Coral Transplant

I love to just sit and look at my reef when I have the time. Its so peaceful and relaxing. I note the fish doing their thing, the corals swaying in the currents. My eyes automatically pick up any points of special note – it isn’t that I’m robotic its just that I know the aquarium intimately.

One of the things I note every time is the corals growth. They never stop. I’ve taken quite a few cuttings (‘frags’ if you like) when the corals have become oversize or have overshadowed something else. Some of these cuttings have gone to Peter who is growing them on. A few cuttings were quite a size.

One cutting was taken from the left end of the tank, as the coral branch was so large it was travelling along the top of the water and a little distance along the back length. This particular branch will have been around 12″ or so.

Having removed the branch I noticed a space that had previously been hidden. There wasn’t anything of note in it, but something needed putting there as it was fairly obvious, and the loss of the mentioned branch had meant a loss of height appeal.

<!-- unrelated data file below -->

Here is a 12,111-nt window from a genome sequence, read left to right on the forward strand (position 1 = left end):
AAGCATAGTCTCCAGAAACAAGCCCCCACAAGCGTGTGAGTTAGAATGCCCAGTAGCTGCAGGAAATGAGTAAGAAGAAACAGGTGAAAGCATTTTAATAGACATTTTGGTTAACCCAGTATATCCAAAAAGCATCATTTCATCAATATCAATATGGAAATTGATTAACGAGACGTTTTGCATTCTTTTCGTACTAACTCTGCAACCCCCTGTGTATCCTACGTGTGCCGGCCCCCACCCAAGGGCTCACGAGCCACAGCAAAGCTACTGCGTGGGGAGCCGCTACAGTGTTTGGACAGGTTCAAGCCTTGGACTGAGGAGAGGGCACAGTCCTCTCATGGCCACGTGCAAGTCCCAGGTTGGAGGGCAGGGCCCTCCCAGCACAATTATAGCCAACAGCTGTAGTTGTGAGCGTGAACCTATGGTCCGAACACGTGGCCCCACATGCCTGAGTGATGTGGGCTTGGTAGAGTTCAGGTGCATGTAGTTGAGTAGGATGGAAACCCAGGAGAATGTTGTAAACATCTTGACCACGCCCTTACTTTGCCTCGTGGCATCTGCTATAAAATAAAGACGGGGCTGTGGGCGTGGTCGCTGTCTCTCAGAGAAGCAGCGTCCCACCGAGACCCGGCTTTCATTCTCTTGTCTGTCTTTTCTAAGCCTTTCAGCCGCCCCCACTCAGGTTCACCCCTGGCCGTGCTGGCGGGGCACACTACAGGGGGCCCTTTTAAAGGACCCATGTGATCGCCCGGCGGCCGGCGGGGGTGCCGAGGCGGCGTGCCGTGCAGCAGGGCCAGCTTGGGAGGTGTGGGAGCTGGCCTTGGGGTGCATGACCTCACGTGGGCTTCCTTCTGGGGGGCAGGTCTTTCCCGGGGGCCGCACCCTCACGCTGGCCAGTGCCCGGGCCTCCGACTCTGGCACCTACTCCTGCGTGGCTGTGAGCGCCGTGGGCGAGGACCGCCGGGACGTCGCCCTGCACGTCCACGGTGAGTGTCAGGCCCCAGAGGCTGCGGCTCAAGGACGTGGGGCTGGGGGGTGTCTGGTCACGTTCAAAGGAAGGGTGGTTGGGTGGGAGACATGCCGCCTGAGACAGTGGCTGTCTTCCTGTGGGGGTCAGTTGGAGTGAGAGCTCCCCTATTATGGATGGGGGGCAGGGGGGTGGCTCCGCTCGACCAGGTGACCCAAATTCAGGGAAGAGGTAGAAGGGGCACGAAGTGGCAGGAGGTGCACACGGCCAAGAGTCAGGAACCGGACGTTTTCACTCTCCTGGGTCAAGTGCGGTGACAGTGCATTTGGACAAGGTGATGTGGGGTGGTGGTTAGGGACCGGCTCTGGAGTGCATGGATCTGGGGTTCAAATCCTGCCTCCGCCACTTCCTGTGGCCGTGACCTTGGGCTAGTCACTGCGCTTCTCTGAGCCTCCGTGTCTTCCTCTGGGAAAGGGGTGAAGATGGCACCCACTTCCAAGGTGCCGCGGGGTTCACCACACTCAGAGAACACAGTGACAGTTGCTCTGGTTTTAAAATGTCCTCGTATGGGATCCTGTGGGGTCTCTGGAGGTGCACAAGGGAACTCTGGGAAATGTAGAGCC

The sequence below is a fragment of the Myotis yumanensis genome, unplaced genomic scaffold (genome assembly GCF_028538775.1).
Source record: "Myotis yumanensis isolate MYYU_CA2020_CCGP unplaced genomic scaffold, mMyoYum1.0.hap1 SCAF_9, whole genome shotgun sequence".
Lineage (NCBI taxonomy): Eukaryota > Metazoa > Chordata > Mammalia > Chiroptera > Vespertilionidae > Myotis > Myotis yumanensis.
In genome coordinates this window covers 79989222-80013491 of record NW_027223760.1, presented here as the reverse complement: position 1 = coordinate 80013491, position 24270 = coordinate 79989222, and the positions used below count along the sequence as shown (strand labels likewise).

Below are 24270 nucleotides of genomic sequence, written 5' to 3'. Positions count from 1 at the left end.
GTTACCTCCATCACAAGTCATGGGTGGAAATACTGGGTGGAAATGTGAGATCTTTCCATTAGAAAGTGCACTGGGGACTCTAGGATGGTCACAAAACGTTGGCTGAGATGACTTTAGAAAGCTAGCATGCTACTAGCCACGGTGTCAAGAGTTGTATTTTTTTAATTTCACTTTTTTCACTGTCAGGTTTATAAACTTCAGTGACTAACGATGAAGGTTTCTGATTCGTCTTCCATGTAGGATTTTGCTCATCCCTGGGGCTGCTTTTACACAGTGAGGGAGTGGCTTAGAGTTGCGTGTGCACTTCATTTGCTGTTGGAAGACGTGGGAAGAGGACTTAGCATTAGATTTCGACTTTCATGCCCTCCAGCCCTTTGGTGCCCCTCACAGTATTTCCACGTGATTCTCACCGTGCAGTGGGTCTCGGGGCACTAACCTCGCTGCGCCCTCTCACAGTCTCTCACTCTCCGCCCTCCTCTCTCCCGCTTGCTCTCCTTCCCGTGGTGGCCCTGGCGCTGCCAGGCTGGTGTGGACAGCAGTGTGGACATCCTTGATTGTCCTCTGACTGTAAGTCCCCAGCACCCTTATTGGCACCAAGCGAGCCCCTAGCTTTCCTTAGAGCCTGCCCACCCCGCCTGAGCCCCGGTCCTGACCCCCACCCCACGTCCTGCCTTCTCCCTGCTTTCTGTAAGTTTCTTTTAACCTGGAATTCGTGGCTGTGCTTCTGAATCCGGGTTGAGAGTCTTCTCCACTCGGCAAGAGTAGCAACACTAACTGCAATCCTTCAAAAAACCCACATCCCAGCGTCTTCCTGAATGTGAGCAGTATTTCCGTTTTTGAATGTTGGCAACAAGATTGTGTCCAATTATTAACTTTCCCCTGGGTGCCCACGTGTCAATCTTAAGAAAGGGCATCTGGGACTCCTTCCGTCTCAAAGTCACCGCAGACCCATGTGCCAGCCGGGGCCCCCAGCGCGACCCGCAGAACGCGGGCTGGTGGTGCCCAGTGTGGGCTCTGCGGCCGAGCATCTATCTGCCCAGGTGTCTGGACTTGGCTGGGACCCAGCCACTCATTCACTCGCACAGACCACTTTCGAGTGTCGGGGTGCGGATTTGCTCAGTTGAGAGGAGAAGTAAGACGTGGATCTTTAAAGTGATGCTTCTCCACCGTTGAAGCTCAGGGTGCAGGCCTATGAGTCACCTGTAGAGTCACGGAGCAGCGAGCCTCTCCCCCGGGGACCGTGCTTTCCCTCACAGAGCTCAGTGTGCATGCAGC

For quite a while I considered various options, choosing a new coral species then changing my mind. However, my mind was made up for me.

Sitting gazing at the tank recently I noticed that a coral, a Kenyan tree (proper name Capnella sp) was not too far from the water surface and appeared top heavy and in danger of falling over because of it. I wondered if a cutting could be placed in the aforementioned gap, thus solving two problems in one go.

This was considered for a while – I like to be sure the impact on the reef would be aesthetically correct. Shape and colour need consideration. It seemed alright to me.

So out came the sharp scissors and, after the cutting point had been decided, off came a section, a fairly big one. The part that had been removed was pressed into a crevice where it appeared to be secure. The mother coral had of course gone into a serious sulk.

The next morning the cutting had moved probably because of the water currents. So out came a cocktail stick, the cutting was pierced, and the cocktail stick pushed firmly into a tiny hole in the rock. It has remained in place this time.

The mother coral has now ceased its 100% sulk, this has been reduced to 25%. The coral is partially inflated and it looks as though all will be well.

The cutting is in the same situation though of course not yet attached to the rock.

All things being equal the reef will be back to its full splendour in a few weeks.


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